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"We've ignored it for so long and now the baby boomer generation of athletes are coming to middle age and older adulthood and we're seeing the effects that the bodily abuse has had on them over the years," said Missouri Rep. Don Calloway, who filed legislation in his state. "You wonder what we could have done as a society or as leagues or just as citizens to perhaps have prevented some of that stuff."
Even these new laws can't prevent every tragedy. Colbrese said a high school football player in Washington died after a concussion this past fall -- he had been medically cleared to play.
Micky Collins, assistant director of the University of Pittsburgh Medical Center's Sports Medicine Concussion Program, says the measures being considered are a big step forward, but that even some medical personnel have a lot to learn about how to evaluate head injuries.
"In a perfect world, we would have an athletic trainer in every school where there's contact sports," said Collins, who also is the co-founder of ImPACT Applications, which developed a computer-based program to help measure the severity of a concussion.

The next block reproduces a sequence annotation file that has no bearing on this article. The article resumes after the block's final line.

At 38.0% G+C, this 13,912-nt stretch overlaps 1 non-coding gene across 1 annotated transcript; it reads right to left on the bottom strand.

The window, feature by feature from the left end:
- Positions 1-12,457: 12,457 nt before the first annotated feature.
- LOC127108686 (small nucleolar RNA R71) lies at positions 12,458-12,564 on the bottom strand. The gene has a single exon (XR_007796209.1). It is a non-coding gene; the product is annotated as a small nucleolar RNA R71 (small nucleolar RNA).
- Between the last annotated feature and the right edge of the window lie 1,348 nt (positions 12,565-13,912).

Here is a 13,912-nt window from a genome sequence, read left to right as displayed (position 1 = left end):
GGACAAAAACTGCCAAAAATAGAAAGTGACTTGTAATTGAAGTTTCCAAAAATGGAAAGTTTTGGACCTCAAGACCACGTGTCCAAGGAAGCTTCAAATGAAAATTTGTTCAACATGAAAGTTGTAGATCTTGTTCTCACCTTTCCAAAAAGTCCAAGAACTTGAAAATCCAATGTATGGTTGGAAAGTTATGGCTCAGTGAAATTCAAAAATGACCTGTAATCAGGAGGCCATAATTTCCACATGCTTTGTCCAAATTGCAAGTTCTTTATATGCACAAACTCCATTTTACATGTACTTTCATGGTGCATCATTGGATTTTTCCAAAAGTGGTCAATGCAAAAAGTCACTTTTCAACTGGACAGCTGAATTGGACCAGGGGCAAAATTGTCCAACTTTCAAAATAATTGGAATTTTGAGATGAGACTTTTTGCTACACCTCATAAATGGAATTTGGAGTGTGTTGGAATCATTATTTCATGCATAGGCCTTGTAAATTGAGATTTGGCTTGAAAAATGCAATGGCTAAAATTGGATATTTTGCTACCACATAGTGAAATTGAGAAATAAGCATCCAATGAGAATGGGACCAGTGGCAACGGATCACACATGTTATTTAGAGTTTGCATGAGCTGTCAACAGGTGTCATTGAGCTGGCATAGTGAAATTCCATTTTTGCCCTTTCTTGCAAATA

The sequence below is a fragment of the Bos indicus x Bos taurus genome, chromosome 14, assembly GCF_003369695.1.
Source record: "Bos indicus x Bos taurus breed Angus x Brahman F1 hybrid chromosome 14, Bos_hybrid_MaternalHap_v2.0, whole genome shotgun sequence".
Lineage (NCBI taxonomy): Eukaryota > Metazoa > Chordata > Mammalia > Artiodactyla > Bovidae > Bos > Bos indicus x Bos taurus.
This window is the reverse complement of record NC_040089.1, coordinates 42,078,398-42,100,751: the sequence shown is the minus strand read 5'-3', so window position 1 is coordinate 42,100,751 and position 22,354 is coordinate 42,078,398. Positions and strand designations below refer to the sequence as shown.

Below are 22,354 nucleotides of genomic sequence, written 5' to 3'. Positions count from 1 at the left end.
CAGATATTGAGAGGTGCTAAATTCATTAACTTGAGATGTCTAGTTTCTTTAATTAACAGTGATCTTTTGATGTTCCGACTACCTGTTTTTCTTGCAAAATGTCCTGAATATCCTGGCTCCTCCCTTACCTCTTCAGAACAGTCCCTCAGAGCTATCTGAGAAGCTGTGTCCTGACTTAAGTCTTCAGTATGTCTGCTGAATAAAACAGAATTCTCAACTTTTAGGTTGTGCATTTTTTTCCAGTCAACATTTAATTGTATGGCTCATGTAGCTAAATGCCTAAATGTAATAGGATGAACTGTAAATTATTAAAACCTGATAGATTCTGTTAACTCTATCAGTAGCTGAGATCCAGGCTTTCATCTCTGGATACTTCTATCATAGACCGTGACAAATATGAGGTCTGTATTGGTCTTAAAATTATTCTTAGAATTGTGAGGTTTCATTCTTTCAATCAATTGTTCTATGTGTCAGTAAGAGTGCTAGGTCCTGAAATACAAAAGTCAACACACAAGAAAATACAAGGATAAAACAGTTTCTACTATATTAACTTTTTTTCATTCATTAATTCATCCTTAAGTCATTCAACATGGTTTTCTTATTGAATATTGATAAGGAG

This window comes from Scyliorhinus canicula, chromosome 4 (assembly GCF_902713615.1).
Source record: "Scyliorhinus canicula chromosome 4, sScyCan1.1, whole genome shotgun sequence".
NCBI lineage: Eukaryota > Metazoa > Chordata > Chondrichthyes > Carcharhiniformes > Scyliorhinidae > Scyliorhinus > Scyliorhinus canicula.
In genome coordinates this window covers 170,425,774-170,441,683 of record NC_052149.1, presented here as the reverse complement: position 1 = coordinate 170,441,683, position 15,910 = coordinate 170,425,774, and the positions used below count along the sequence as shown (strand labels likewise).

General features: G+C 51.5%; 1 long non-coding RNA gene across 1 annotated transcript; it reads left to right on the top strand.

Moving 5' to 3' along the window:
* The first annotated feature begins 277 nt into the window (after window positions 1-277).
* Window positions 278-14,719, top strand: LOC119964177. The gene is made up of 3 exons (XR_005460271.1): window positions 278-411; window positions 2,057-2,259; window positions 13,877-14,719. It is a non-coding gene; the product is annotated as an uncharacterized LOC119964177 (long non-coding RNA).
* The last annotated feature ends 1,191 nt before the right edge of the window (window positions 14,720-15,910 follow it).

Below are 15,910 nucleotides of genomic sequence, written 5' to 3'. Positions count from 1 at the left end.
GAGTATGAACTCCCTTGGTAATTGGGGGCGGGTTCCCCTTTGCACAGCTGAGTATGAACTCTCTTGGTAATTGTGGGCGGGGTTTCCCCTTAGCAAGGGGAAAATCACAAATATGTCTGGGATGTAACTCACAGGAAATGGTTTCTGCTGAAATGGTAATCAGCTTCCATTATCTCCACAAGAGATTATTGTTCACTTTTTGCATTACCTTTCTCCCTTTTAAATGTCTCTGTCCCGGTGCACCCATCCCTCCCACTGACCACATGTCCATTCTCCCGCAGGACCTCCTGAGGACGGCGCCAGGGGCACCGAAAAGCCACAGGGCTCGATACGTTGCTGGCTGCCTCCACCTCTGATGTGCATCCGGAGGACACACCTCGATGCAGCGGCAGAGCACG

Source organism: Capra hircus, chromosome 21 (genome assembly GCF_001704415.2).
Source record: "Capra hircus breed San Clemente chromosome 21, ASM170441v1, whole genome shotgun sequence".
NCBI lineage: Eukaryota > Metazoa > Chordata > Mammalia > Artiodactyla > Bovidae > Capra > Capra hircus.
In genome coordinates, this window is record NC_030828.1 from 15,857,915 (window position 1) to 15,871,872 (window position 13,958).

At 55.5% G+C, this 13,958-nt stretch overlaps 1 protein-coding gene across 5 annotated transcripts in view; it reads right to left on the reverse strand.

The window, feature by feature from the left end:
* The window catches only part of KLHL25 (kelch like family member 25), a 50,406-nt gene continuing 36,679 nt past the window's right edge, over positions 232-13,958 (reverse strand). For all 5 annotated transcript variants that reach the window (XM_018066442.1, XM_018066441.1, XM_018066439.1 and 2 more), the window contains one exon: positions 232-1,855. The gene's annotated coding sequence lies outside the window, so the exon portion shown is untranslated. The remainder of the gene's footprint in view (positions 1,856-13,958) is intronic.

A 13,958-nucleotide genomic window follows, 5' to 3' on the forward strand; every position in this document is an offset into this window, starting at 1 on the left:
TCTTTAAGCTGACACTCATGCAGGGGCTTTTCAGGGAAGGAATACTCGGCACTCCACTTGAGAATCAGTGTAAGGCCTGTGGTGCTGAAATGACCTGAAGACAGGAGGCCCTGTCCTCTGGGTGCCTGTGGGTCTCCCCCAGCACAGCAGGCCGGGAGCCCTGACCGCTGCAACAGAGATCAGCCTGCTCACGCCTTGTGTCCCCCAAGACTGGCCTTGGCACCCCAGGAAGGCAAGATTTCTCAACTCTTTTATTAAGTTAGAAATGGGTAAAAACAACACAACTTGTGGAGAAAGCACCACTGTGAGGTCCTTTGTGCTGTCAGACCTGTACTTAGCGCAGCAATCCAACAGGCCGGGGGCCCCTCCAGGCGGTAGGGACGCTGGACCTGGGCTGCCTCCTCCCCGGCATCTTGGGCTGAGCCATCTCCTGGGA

The program tests, among other things, a person's memory, and the results can be compared to a baseline to show whether an athlete is ready to return to competition -- or even how much an injured student should try to take on academically.
"That's the only objective data point" within a subjective evaluation process, Collins said. He says computer-based testing is used by many colleges and in multiple pro leagues, and that it's common in high schools in some states.
In New Jersey, around 140 schools use the ImPACT program, which limits how much schools must rely on answers from an athlete who might play down the effects of an injury so he or she can return to the game.
The new proposals working their way through statehouses also would place greater responsibility on coaches and medical personnel to make the final determination on whether an athlete plays -- and they're supposed to err on the side of caution.
"Once it's a law, it becomes, I think, the next level," said Briggs, the Pennsylvania legislator. "You'll want coaches and parents and athletic trainers to take this seriously. There might be a lot of pressure on a kid to brush it off and ignore the symptoms."
Copyright 2010 The Associated Press. All rights reserved. This material may not be published, broadcast, rewritten or redistributed.
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